# GATHERING DATA Chapter 4. 4.1 Experiment or Observe?

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GATHERING DATA Chapter 4

4.1 Experiment or Observe?

Population and Samples  Population: Subjects of interest  Sample: Subset for whom we have data  Often want answers about large group but can’t measure all, so a subset is chosen  Use statistical techniques to infer conclusions

Observational Study Merely observe values of response and explanatory variables without doing anything to the subjects Ex. Cell Phone Study 1 (Page 155) Cell Phone Study 2 (Page 155)

Sample Survey  Select sample and interview  Observational study  Census is survey of entire population

Experiment  Assign subjects to certain experimental conditions and observe outcomes of the response variable  The experimental conditions, which correspond to assigned values of the explanatory variable are called treatments Ex. Cell Phone Study 3 (Page 155)

Experiments and Observational Studies  Experiment reduces lurking variables and thus outside influences  Experiments establish cause and effect, unlike observational studies  Some experiments impractical because of ethics, time, money, etc. Exs. # 4.2, 4.8 Page 162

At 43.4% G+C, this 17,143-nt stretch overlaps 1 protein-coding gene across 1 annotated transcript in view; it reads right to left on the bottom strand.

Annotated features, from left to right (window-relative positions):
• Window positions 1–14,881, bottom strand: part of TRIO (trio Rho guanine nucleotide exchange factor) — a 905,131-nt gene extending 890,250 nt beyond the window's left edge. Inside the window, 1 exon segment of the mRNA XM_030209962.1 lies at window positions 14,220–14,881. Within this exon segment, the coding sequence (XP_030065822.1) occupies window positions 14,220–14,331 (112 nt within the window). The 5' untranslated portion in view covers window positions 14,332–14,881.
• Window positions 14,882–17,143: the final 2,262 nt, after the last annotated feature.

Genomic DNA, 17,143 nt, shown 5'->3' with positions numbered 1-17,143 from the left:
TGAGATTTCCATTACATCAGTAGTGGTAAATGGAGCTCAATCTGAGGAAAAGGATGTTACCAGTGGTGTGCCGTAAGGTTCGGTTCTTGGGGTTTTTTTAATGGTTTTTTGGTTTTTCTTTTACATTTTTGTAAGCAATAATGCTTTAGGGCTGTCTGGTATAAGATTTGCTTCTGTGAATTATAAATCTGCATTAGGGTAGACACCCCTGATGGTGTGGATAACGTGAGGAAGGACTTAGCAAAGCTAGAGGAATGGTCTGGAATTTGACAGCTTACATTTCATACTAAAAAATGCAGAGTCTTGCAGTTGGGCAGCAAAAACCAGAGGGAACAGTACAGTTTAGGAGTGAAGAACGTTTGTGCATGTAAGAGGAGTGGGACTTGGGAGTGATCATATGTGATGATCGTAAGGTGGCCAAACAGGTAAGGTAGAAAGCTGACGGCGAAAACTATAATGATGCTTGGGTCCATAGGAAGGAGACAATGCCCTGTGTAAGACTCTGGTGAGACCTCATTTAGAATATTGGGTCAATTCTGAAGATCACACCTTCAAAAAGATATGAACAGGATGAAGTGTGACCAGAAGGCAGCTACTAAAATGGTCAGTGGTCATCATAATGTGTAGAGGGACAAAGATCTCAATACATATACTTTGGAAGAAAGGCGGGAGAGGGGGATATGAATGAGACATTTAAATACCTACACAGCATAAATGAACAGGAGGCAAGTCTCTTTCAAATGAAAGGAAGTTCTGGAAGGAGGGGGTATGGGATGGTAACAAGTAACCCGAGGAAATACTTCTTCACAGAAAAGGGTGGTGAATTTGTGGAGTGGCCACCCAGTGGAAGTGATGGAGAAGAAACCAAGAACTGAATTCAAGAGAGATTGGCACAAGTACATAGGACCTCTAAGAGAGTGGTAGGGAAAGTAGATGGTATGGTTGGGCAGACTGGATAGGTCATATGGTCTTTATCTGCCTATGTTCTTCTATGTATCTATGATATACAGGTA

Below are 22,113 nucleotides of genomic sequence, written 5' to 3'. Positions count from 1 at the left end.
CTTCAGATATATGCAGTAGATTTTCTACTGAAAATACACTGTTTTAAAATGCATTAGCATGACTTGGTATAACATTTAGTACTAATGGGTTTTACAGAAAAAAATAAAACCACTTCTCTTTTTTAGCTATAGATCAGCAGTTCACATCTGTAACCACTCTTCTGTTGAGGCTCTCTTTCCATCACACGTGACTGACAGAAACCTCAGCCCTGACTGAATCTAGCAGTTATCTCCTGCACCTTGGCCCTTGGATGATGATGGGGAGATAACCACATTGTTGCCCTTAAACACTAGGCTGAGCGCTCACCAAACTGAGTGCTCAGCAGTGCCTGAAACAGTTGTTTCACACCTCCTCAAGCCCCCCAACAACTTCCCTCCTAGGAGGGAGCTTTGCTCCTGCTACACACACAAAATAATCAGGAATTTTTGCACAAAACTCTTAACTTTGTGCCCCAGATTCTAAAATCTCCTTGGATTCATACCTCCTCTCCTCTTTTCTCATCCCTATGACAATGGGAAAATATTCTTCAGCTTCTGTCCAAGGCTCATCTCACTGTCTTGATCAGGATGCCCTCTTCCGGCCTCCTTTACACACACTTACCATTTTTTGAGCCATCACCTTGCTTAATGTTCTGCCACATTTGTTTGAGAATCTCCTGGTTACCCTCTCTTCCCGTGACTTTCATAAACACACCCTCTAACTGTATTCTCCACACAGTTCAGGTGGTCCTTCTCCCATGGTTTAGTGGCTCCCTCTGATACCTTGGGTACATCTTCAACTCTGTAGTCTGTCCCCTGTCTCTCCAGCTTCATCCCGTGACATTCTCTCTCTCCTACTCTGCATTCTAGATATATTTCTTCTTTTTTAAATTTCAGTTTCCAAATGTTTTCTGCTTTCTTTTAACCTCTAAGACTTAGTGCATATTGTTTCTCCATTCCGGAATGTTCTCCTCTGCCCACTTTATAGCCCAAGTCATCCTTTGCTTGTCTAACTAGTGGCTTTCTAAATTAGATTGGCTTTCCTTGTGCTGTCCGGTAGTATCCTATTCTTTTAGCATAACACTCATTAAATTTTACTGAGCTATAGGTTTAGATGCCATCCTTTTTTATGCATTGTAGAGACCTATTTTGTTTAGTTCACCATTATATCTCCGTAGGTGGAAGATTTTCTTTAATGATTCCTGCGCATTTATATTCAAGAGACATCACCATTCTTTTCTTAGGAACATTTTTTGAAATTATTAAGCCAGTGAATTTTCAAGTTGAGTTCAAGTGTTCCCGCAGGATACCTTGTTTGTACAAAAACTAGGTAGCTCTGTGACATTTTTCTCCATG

4.2 What are Good and Poor Ways to Sample?

Sampling Frame & Sampling Design  Sampling frame – list of subjects in (hopefully total) population  Sampling design determines how sample is selected

Simple Random Sampling  Random Sampling – best way to get representative sample  Simple Random Sample – each possible sample of set size n has equal chance of being selected Ex. 4 Page 164 Simulate with Calculator/CD

Choosing Random Numbers Pg. A6 of text 1. Number subjects from 1 to n 2. Select numbers from random number table or random number generator (calculator or computer) 3. Include subjects with random numbers selected

Margin of Error for Population Percentages  Margin of Error – how well sample predicts population  For a random sample with n subjects, the margin of error is approximately Ex. A survey result states: “The margin of error is plus or minus 3 percentage points”

Convenience Samples: Poor Ways to Sample  Convenience Sample: survey sample that’s easy to get  Unlikely to represent population  Often severe biases  Results apply only to observed subjects

Convenience Samples: Poor Ways to Sample Volunteer Sample: most common convenience sample where subjects volunteer – not representative

Types of Bias in Sample Surveys Bias: Favoring parts of population 1. Sampling Bias: from sampling method (e.g., nonrandom samples) 2. Nonresponse bias: some subjects cannot be reached or decline 3. Response bias: subject gives incorrect response or question is misleading Exs. # 4.24, 4.29